Culture At Large

The handless body of Christ

Stephen Woodworth

In 2008, Kelly Knox was an unknown credit controller from Enfield, North London. By the end of that year, she had won Britain’s Missing Top Model and appeared on the cover of Marie Claire. What made this particularly notable was not her previous anonymity, but the fact the Knox was born without her left arm.

Knox represents a particular perspective on living with a disability. She hails from a family that refused to allow her to feel inferior to other children or surrender to the notion that her life was somehow limited. As Knox herself has said, “I've never actually thought of myself as disabled …I've never sat down and fretted about my arm, or even wondered what life might have been like if I'd been born with two.”

Kevin Lopez has a different perspective. Like Knox, Lopez was also born missing a limb. He recently made news by seeking out a controversial hand transplant. In an interview with NPR, Lopez said, "I think I would just be able to project a very strong sense of confidence, just walking boldly with two hands. I would be able to have higher self-esteem."

As a man born without the unique attributes of either Lopez or Knox, I am well aware that I have a limited perspective on the issue of disability. Hearing these stories, however, I was reminded that within the pages of Scripture we find a third viewpoint concerning physical limitations. Both Lopez and Knox, in their own ways, want to simply be “normal.” But what if being unique is exactly what God has in mind for us?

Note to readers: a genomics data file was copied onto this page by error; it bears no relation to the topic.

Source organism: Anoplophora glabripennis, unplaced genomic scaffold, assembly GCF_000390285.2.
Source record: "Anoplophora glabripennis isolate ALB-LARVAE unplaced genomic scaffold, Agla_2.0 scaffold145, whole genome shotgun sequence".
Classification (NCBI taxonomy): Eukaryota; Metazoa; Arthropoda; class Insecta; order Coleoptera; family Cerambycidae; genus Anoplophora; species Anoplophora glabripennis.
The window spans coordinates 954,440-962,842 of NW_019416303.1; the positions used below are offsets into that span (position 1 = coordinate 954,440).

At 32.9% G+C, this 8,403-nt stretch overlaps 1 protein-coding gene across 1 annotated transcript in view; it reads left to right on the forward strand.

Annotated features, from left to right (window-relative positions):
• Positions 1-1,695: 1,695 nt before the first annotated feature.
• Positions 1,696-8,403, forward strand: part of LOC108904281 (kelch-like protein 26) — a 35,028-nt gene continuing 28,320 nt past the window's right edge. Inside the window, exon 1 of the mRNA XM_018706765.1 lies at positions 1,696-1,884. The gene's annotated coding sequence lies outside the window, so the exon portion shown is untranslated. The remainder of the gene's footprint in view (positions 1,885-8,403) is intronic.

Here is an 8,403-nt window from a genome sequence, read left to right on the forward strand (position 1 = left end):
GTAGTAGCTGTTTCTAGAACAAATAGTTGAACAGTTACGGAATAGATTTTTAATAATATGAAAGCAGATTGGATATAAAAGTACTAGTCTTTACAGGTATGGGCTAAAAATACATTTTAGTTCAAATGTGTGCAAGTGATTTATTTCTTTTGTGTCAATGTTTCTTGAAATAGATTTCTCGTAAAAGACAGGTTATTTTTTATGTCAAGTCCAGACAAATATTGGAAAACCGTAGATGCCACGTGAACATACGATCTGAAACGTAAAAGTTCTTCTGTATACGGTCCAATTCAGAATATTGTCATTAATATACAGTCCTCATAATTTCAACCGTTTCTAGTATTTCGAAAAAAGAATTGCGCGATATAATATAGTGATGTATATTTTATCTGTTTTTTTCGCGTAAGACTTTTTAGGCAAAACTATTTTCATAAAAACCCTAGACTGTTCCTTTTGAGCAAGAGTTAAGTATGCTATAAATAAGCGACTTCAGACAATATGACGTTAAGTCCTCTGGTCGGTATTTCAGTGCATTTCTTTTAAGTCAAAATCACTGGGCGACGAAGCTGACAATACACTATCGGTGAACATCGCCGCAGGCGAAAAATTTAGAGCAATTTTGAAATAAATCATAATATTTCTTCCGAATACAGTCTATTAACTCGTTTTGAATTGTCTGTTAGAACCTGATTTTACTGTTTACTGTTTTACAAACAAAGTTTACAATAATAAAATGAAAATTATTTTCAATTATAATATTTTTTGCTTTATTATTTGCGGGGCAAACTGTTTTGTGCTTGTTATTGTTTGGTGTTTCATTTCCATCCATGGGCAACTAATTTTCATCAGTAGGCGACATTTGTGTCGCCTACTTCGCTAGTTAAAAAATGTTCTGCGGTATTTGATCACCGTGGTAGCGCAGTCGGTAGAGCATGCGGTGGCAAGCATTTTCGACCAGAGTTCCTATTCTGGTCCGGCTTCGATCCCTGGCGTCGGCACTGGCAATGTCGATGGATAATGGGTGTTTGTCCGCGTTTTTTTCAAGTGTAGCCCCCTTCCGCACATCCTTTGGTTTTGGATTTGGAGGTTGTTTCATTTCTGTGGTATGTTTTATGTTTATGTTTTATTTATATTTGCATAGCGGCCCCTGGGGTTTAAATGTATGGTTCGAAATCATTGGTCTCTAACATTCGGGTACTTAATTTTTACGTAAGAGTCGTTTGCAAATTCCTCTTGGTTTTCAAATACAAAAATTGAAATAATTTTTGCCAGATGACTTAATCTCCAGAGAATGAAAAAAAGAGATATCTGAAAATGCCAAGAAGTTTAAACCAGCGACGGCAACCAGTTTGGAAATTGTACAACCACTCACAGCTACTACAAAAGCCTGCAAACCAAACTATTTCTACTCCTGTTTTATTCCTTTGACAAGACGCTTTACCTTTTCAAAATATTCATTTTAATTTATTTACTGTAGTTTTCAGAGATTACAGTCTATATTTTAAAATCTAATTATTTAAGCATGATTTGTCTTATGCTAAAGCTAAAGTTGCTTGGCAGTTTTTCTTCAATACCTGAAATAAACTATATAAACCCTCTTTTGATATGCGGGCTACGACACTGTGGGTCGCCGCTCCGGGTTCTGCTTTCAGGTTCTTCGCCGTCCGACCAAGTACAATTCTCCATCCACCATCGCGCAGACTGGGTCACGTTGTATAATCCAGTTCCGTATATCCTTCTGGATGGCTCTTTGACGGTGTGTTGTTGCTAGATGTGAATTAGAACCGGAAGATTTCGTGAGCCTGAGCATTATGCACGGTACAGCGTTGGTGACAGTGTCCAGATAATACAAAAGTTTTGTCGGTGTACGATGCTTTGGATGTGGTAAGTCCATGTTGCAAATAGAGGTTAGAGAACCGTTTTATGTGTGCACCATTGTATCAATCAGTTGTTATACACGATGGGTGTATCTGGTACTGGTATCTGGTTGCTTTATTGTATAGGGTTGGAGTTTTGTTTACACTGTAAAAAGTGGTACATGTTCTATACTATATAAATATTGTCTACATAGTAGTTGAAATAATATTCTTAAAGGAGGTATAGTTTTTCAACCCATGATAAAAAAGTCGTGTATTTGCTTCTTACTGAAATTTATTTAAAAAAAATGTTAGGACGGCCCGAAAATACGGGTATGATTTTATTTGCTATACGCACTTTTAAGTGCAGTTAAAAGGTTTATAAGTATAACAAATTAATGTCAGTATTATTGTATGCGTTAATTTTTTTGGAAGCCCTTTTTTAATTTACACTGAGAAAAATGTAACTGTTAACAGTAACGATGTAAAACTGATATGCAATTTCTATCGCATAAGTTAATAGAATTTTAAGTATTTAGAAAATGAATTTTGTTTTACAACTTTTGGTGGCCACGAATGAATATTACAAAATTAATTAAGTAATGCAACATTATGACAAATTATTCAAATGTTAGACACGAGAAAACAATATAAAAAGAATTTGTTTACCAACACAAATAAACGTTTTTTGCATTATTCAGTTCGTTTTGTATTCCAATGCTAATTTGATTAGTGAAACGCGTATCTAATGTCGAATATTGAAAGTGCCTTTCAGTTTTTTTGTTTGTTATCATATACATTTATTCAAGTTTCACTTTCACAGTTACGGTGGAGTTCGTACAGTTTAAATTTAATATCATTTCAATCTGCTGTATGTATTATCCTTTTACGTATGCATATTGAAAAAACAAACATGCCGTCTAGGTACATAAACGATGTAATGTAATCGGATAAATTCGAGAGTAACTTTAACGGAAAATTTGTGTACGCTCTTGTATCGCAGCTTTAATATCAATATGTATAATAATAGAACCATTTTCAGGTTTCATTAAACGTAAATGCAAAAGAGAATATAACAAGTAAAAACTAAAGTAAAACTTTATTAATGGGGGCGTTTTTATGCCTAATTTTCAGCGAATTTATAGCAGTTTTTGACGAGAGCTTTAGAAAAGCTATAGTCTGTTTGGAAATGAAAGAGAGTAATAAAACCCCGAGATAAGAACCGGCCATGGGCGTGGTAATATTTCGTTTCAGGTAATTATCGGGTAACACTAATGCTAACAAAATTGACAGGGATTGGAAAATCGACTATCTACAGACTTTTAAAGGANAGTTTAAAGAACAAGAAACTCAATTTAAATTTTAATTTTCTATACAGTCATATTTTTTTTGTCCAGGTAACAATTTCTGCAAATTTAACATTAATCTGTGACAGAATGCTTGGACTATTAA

Cynthia Bauer is a childhood friend of mine who, like Knox and Lopez, was born without two hands. Despite the unceasing prayers of her late father, a miraculous healing never came. Instead, Cynthia came to learn how the absence of a hand would shape her life in a powerful way. In the book An Unlikely Gift, Lauren Boswell Blair details Cynthia’s story, including her founding of Kupenda for the Children, a ministry to children with disabilities in east Africa. The ministry wouldn’t exist if Cynthia had been born with two hands.

Jesus defends His Father’s ability to create without mistakes.

Cynthia’s story, and her friendship, has taught me an all-important third perspective on this topic. It is the viewpoint offered to us by Jesus as He passes a man “blind from birth” in the Gospel of John. Approaching him, Jesus’ disciples ask, “Rabbi, who sinned, this man or his parents, that he was born blind?”

Despite a less than ideal bedside manner, the disciples ask an honest question, reflected within the culture at large. Theologically they are correct to affirm that a broken world produces broken people. But as pastor and author John Piper observes, the followers of Jesus are “asking for the explanation in the categories of cause …he gives them an explanation in the category of purpose.”   

“Neither this man nor his parents sinned,” said Jesus, “but this happened so that the works of God might be displayed in him.”

Far from simply spiritualizing the problem of human suffering, Jesus turns it upside down and casts it in an eternal light. In essence, Jesus defends His Father’s ability to create without mistakes.

As followers of Christ, we would do well to offer His response into the current cultural conversation. While we honor the self-determination of someone like Kelly Knox and the longing of someone like Kevin Lopez, let us not forget that Jesus doesn’t necessarily see their disabilities as a curse. Sometimes disabilities, which we think of as weaknesses, find their ultimate purpose when we allow them to be redeemed in the service of the King, “so that the works of God might be displayed.”

Topics: Culture At Large, Theology & The Church, The Bible, Faith